How the CSI Effect May Affect You
Jurors are tasked with determining whether or not a defendant is guilty, but are they reliable? As a refresher, a jury is a group of people from various sectors of a community that are summonsed and sworn to make decisions based on facts presented at a trial. In other words, jurors are “fact-finders” who base their decisions on legally admissible evidence in court.
Juries have a big responsibility in court, as defendants’ freedom, futures, and livelihoods depend on jury verdicts. Like all humans, however, jurors aren’t perfect and can be subject to biases based on their experiences in life.
The widely-popular television show CSI: Crime Scene Investigation may be the culprit of these biases. Why?
The “CSI Effect” has been examined by experts, scholars, and legal professionals for years. While there are many definitions and interpretations of it, the CSI Effect is generally described as a phenomenon where “television educated” jurors are more likely to exonerate or acquit someone because procedures and techniques they saw in fictional television shows were not used in the case, according to Dr. Paul Clements of Drexel University. A peer-reviewed article by John Alldredge of San Jose State University mentions that research has shown the CSI Effect has a “possible pro-defense bias, in that jurors are less likely to convict without the presence of some sort of forensic evidence.”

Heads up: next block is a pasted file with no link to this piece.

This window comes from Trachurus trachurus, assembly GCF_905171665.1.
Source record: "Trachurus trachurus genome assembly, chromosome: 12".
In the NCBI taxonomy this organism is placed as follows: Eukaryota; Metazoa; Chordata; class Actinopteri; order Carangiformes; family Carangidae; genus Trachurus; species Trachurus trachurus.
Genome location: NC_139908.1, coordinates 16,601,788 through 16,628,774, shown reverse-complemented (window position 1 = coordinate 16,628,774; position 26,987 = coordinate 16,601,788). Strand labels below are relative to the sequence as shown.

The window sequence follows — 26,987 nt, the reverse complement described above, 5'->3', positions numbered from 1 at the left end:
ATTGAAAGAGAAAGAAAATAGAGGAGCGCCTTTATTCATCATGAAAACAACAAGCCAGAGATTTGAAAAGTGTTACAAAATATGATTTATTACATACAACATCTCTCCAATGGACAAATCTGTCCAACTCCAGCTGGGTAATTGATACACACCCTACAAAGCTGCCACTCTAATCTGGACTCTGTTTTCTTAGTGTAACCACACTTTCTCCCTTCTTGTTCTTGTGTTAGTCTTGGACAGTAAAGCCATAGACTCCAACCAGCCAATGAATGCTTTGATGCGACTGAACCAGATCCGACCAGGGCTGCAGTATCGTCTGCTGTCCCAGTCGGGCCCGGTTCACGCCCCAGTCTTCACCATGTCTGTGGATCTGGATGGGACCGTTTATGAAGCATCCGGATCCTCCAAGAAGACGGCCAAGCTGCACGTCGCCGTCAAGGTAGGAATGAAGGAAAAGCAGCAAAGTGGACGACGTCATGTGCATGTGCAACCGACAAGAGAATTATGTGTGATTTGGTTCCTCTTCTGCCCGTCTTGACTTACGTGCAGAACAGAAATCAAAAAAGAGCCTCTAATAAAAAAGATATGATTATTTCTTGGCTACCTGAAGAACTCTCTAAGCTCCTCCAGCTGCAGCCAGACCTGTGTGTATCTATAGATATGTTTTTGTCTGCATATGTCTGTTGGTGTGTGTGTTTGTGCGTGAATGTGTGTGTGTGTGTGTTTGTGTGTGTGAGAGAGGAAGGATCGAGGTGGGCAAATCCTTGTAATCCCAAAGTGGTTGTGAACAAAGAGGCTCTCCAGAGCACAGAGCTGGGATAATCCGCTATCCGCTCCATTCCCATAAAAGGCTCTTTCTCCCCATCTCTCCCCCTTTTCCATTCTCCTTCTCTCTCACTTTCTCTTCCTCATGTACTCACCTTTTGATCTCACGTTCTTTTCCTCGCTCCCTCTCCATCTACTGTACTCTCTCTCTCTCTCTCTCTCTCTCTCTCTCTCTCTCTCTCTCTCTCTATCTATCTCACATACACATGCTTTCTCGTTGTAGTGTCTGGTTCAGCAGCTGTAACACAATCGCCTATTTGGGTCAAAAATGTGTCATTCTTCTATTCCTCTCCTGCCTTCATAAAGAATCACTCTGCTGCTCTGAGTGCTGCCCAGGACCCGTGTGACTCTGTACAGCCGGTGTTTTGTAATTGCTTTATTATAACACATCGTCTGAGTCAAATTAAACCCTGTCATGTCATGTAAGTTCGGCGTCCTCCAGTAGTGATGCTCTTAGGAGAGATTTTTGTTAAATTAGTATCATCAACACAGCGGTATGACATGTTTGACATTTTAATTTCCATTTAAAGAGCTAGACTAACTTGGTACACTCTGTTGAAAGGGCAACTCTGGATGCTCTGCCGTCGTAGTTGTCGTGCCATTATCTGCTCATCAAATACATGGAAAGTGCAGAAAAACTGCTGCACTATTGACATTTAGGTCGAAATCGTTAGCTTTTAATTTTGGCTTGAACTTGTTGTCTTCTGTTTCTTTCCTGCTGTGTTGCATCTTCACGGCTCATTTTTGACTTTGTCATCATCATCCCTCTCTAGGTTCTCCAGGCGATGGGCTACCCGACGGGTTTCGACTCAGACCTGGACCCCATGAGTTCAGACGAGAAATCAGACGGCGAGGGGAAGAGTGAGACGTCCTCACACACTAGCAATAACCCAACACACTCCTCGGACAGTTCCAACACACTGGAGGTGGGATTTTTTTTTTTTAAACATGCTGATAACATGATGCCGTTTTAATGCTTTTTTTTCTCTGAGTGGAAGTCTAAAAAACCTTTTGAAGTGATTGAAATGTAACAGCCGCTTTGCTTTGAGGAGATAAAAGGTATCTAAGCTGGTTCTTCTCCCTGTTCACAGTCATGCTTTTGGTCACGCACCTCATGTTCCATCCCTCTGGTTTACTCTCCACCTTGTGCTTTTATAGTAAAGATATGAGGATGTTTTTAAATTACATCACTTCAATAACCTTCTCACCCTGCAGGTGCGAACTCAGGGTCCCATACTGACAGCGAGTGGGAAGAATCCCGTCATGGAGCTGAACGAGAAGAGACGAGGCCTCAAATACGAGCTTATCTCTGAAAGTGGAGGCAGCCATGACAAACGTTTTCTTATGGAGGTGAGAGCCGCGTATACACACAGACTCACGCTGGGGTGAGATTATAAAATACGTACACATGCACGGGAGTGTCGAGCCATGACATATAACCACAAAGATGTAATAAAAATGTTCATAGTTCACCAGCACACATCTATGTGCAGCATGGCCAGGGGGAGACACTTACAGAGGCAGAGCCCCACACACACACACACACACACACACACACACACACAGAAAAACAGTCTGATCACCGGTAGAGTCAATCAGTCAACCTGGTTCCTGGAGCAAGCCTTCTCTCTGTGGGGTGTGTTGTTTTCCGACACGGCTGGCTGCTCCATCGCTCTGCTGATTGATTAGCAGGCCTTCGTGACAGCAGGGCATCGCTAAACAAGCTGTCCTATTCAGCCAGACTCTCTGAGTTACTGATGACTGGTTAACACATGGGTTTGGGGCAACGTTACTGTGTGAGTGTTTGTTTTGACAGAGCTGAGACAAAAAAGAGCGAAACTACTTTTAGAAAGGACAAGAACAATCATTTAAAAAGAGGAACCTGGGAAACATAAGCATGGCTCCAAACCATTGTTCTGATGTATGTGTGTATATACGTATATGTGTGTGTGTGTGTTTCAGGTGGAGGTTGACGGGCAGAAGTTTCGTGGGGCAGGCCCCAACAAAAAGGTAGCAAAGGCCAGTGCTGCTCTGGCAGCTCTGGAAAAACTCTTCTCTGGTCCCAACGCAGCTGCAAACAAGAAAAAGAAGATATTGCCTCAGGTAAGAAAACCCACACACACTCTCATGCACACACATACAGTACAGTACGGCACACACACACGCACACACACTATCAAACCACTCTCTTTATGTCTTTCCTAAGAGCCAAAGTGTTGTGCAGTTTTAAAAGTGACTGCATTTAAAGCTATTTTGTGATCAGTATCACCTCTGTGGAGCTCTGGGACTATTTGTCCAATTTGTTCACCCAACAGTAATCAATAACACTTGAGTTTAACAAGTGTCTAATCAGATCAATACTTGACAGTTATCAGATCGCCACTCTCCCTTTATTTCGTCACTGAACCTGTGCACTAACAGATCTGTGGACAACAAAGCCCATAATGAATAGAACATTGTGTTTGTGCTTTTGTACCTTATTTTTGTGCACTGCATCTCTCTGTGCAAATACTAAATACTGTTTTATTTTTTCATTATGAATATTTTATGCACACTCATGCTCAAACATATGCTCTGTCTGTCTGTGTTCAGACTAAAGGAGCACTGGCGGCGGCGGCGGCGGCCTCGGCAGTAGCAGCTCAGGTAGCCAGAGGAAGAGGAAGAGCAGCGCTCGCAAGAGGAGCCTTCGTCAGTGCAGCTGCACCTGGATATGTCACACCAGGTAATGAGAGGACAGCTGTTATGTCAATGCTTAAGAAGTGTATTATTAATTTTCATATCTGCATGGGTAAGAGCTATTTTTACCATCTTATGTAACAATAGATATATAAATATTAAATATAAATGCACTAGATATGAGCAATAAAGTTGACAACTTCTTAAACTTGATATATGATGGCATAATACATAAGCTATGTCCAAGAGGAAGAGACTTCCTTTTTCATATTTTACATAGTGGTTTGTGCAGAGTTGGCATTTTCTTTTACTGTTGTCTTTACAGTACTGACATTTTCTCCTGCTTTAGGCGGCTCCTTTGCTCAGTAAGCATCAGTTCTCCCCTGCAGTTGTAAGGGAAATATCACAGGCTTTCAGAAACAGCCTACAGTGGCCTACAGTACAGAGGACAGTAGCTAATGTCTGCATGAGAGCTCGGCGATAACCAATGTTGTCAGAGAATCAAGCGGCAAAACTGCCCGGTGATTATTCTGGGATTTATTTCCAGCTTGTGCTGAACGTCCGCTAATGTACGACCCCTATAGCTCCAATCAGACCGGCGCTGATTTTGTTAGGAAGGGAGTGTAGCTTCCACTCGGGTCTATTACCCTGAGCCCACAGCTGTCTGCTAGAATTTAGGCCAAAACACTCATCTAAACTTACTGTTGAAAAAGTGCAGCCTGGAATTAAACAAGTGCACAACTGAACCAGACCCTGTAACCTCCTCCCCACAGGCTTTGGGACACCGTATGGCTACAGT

Since forensic evidence is not always required nor available in every criminal case, however, jurors may be misled into thinking that a criminal defendant is innocent or guilty. Typically, CSI episodes depict crimes getting processed, analyzed, and solved in a short period of time, and most of these crimes involve some type of forensic investigation. In the real world, crimes aren’t solved that quickly nor do they always require forensic examinations and, thus, forensic evidence in court.
Dr. Clements further explains other interpretations of the CSI Effect, suggesting that “Greater public awareness of forensic science has also increased the demand for forensic evidence in police investigations, inflating workloads for crime laboratories. He references one case study where a juror justified why they didn’t vote for conviction, saying that the prosecution didn’t do a thorough job because “they didn’t even dust the lawn for fingerprints.”
Dr. Clements cites another case study in which a district attorney stated, “Jurors now expect us to have a DNA test for just about every case. They expect us to have the most advanced technology possible, and they expect it to look like it does on television."
Reducing the CSI Effect on Your Case
Our Milwaukee criminal defense attorney is well-aware of the potential biases, such as the CSI Effect, that could impact the outcome of your case. We understand that jurors are people and people aren’t perfect, but with so much at stake in your life, we will not turn a blind eye to the factors that could determine whether you’re innocent or guilty. You can count on us to anticipate the risks in your jury trial and mitigate them to the best of our abilities to help you receive the fair trial to which you are entitled.
Schedule your free consultation online or by calling (414) 882-8382 to learn more!